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Saturday, September 13, 2014

Surviving in the Woods - 2008

In the Fall of 2008, I moved into my 18th century tent for three weeks - or so I thought. Little did I know that it would last until the Spring of 2009.

Having just moved onto 7 1/2 acres in the Eastern Tennessee mountains, I was told that the outside shell of the cabin would take 3 weeks and then, of course, I would proceed through the winter to complete the inside. But it didn't happen. My budget didn't allow me to start over and therefore, I endured the winter of 2008-2009 in my canvas tent and then ultimately, a yard shed. With a bit of insulation and a propane space heater, it became "home" during a series of stalls and postponements.

Leaving my property was not an option to me as I had livestock to tend in a small valley of coyotes. But, I survived. And what I discovered is that I did not need a ton of possessions to do it. 

I got through the winter with:

  • 1 1/2 quart pot with lid
  • 1 very sharp knife
  • 1 fork
  • 1 spoon
  • A stainless steel cup
  • A bar of soap (replaced when need be)
  • Roll of toilet paper (ongoing replacement)
  • 2 1/2 gallon bucket
  • Sheep hides/wool blankets (my father's army blankets)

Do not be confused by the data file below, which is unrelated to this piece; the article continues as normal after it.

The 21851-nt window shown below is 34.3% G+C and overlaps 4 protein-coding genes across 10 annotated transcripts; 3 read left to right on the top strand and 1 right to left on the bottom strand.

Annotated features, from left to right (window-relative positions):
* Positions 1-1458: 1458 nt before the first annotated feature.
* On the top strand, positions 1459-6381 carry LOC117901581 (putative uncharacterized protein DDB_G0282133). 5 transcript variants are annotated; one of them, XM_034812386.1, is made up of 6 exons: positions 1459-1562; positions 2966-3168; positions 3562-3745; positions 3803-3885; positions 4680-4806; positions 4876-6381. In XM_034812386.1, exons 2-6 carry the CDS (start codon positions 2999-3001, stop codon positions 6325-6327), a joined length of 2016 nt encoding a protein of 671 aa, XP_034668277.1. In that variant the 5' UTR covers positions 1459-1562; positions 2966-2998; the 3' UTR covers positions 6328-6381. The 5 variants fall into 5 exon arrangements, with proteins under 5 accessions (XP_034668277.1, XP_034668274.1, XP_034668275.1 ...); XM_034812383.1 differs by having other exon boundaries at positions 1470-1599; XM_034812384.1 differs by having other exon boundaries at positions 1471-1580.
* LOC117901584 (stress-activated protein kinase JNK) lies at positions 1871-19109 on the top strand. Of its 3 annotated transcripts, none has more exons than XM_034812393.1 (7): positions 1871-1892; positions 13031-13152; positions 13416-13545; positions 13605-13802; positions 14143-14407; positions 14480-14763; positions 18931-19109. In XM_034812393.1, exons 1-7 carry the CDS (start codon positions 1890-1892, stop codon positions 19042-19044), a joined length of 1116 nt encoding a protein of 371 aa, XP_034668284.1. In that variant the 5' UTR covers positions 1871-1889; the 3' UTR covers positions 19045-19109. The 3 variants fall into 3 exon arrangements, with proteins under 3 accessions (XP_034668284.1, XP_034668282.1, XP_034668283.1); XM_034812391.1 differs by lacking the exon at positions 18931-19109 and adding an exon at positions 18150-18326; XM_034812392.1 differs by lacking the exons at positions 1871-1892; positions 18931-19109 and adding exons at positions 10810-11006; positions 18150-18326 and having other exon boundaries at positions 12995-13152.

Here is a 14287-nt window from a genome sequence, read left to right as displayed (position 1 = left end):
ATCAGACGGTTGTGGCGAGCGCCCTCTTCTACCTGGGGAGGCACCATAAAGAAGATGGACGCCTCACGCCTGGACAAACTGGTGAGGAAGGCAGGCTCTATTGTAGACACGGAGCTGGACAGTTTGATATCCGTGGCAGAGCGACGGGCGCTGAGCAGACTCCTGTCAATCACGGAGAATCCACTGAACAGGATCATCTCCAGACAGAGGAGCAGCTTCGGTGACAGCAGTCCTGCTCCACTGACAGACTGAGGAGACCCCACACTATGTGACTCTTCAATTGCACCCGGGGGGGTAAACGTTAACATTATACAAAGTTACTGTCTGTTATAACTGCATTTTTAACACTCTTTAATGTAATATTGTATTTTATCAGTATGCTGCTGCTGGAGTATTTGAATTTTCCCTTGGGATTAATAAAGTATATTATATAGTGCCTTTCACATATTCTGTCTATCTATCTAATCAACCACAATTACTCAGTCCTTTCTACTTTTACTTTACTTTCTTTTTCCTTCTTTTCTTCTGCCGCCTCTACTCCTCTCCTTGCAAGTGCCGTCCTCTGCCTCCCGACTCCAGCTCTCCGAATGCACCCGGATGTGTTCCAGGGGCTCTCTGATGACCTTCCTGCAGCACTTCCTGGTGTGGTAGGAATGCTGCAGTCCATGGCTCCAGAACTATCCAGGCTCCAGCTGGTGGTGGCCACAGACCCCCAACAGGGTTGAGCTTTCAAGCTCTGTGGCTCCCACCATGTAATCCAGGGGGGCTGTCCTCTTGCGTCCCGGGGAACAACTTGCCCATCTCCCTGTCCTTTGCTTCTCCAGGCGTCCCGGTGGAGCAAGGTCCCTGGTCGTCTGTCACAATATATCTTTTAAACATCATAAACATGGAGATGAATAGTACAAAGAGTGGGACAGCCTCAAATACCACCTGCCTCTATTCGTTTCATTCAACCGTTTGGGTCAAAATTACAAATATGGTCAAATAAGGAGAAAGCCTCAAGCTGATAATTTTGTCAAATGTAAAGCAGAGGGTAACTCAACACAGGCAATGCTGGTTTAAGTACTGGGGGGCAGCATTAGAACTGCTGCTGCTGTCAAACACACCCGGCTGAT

• Can opener
  • Tomahawk
  • A hammer
  • A Ruger .357 mag.

I had some clothes in a suitcase, a few toiletries that I could fit in a small basket, and food that I could store in a box. A cooler sat outside as a refrigerator - particularly in the snow times. There was little else. 

In the mornings I fed the animals, stoked or built my fire (if it had gone out), and began the chores of gathering fire wood and carrying water from the creek down below.

I learned a lot that winter - not so much of what I needed, but the mindset that one needs for solitary survival. It's not necessarily what Society says you need; it's what our ancestors required. I can guarantee that they weren't nearly as nice as we believe they were, but a tough breed that made do with very little and invested in their mental and emotional strength.

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